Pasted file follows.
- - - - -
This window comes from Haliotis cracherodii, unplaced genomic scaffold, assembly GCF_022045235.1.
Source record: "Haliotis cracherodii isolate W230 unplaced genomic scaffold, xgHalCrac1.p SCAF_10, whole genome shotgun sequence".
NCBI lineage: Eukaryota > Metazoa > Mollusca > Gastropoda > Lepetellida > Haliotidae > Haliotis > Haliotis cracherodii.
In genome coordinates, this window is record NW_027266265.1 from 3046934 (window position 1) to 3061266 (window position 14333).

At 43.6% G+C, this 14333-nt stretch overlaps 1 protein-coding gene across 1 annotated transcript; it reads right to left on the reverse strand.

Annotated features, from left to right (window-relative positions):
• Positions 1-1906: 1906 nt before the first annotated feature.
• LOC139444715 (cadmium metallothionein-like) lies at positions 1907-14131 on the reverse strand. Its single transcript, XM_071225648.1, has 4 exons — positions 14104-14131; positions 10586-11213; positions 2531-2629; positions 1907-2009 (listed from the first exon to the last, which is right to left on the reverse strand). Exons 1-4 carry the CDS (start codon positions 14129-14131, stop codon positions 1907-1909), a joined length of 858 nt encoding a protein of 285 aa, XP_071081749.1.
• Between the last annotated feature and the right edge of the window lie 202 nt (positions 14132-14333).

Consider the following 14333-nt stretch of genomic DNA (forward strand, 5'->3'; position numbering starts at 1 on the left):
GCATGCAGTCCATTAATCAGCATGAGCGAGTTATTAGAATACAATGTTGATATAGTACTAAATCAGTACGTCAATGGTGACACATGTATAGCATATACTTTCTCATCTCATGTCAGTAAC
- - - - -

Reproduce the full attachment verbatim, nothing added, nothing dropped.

This window comes from Haliotis cracherodii, unplaced genomic scaffold, assembly GCF_022045235.1.
Source record: "Haliotis cracherodii isolate W230 unplaced genomic scaffold, xgHalCrac1.p SCAF_10, whole genome shotgun sequence".
NCBI lineage: Eukaryota > Metazoa > Mollusca > Gastropoda > Lepetellida > Haliotidae > Haliotis > Haliotis cracherodii.
In genome coordinates, this window is record NW_027266265.1 from 3046934 (window position 1) to 3061266 (window position 14333).

At 43.6% G+C, this 14333-nt stretch overlaps 1 protein-coding gene across 1 annotated transcript; it reads right to left on the reverse strand.

Annotated features, from left to right (window-relative positions):
• Positions 1-1906: 1906 nt before the first annotated feature.
• LOC139444715 (cadmium metallothionein-like) lies at positions 1907-14131 on the reverse strand. Its single transcript, XM_071225648.1, has 4 exons — positions 14104-14131; positions 10586-11213; positions 2531-2629; positions 1907-2009 (listed from the first exon to the last, which is right to left on the reverse strand). Exons 1-4 carry the CDS (start codon positions 14129-14131, stop codon positions 1907-1909), a joined length of 858 nt encoding a protein of 285 aa, XP_071081749.1.
• Between the last annotated feature and the right edge of the window lie 202 nt (positions 14132-14333).

Consider the following 14333-nt stretch of genomic DNA (forward strand, 5'->3'; position numbering starts at 1 on the left):
GCATGCAGTCCATTAATCAGCATGAGCGAGTTATTAGAATACAATGTTGATATAGTACTAAATCAGTACGTCAATGGTGACACATGTATAGCATATACTTTCTCATCTCATGTCAGTAAC